Two things in the news that parents need to be aware of: unsafe apps your child may be using, and ways media may be using your child.
Companies are collecting information about your child for profit
As schools hand out laptops and tablets and require students to use them for meore and more of their work, are those schools vigilant, or even aware of, the ways apps may be collecting information on individual students? It’s a good question to ask of your school.
According to Politico, even as we question government cyber-surveillance, data mining by the private sector is growing fast, especially in education:
Both Republicans and Democrats have embraced the practice. And the Obama administration has encouraged it, even relaxing federal privacy law to allow school districts to share student data more widely.
The data analytics firm Knewton “has peered into the brains of more than 4 million students across the country. By monitoring every mouse click, every keystroke and every split-second hesitation as children work through digital textbooks, Knewton is able to find out not just what individual kids know but how they think. It can tell who has trouble focusing on science before lunch — and who will struggle with fractions next Thursday.”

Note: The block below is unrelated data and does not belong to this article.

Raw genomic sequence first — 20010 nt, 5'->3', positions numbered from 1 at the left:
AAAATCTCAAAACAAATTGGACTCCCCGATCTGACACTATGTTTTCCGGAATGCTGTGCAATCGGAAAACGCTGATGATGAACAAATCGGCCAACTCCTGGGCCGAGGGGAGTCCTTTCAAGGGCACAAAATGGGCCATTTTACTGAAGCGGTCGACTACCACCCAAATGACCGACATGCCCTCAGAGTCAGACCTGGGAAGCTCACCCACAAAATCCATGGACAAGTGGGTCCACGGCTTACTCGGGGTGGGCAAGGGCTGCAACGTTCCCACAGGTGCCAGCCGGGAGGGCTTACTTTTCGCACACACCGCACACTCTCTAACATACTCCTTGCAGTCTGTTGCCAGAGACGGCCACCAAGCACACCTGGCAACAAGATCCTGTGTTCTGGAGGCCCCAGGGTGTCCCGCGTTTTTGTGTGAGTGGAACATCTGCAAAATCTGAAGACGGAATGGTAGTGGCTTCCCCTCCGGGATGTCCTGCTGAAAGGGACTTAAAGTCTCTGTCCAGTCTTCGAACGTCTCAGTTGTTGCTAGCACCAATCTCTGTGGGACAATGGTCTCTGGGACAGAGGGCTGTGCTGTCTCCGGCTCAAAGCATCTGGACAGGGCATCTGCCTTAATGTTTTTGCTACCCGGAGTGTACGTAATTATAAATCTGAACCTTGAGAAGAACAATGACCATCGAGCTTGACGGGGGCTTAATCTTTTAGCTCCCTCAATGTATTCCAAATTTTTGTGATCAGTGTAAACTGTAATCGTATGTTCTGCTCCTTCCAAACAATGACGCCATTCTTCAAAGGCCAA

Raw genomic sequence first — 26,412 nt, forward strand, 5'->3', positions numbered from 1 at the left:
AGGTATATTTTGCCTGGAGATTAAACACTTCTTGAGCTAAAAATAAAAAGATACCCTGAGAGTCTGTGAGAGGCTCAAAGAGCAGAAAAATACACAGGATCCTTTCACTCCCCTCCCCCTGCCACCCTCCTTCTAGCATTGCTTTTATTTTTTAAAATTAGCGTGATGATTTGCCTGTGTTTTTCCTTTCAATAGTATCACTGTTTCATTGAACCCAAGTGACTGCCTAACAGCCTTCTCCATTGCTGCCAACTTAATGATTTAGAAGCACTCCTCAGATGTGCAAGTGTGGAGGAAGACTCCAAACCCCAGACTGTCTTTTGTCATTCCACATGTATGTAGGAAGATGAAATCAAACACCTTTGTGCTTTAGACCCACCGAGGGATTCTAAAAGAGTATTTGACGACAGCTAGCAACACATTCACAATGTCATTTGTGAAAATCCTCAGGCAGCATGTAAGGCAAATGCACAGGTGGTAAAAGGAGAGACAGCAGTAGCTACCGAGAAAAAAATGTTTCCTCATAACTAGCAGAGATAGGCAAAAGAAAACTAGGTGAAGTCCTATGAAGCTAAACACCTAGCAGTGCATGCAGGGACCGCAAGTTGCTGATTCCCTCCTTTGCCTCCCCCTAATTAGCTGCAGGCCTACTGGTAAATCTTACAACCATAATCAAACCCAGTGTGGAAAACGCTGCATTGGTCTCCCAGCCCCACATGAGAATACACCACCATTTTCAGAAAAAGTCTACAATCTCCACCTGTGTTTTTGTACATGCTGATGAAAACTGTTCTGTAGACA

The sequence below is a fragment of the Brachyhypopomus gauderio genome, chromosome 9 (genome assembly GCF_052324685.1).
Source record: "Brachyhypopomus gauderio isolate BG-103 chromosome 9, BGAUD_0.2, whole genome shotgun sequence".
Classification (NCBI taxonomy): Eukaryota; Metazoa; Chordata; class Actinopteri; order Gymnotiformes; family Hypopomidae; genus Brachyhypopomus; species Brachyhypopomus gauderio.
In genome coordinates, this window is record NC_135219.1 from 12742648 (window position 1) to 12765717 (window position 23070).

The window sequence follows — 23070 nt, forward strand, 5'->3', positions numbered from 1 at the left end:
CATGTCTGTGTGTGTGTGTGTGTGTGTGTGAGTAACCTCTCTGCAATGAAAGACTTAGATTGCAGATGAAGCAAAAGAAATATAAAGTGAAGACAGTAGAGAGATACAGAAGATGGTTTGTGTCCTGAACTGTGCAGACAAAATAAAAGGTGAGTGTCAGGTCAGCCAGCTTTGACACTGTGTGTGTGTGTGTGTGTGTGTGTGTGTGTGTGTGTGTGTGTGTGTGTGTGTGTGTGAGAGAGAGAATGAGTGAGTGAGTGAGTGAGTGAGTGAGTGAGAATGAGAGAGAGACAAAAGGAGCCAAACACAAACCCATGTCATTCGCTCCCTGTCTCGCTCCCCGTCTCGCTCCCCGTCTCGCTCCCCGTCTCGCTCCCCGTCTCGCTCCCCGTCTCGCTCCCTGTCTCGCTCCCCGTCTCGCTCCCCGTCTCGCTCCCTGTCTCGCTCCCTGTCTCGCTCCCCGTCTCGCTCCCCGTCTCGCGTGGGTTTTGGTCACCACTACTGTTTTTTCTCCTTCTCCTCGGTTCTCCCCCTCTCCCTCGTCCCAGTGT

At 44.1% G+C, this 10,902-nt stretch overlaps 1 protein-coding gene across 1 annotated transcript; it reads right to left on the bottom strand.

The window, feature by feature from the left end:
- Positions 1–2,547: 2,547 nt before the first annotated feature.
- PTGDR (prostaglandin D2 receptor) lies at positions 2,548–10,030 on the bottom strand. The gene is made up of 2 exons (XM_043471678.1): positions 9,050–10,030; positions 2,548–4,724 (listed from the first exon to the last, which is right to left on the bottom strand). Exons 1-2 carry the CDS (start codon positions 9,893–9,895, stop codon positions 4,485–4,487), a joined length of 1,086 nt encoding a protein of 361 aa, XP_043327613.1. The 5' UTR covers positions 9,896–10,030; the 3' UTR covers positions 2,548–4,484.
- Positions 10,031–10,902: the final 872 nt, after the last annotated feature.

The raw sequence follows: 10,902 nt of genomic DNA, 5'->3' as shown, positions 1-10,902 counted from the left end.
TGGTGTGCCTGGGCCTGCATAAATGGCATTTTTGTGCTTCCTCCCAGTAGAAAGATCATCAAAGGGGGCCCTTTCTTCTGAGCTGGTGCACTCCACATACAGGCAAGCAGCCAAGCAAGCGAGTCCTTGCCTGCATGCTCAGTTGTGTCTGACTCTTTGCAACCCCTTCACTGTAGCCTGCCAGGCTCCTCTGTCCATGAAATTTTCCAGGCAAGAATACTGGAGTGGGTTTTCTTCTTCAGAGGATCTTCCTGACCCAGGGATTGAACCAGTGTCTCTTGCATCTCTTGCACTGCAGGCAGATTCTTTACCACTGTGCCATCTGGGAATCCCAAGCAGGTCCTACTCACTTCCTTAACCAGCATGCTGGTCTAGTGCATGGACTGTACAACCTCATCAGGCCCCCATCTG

The argument seems to be that companies gather the data to “improve instruction and make education more efficient.” To me, that sounds like code for, “This is good for our profits.”
More apps arrive to facilitate anonymous nastiness
From the Boston Globe:
Atlanta-based Yik Yak first caught on at Southern college campuses but has recently spread to the Northeast. It is one of a flurry of hot apps, like Secret and Whisper, that allow users to speak their minds without revealing their identities, and, sometimes, to insult, shame, and threaten.
The company, to its credit, has blocked its own app at 130,000 middle and high schools across the U.S. But students can still use it off campus.
Apps like these are concerning. You can see how even if an individual teen decides he or she doesn’t want to be involved in anonymous gossip and chooses not to participate, the teen could still be subject to vicious posts. Realistically, there’s no opt-out.
Both of these issues require more debate, conversation, and examination by all of us, leading to decisions made by The People of this democracy, rather than decisions made by private corporations or a government divorced from accountability to the people. How do we get there? Media Literacy education, of course!
(Check out MediaLiteracyNow.org for ways to get involved in working toward policies that ensures all students are getting the media literacy life skills they urgently need.)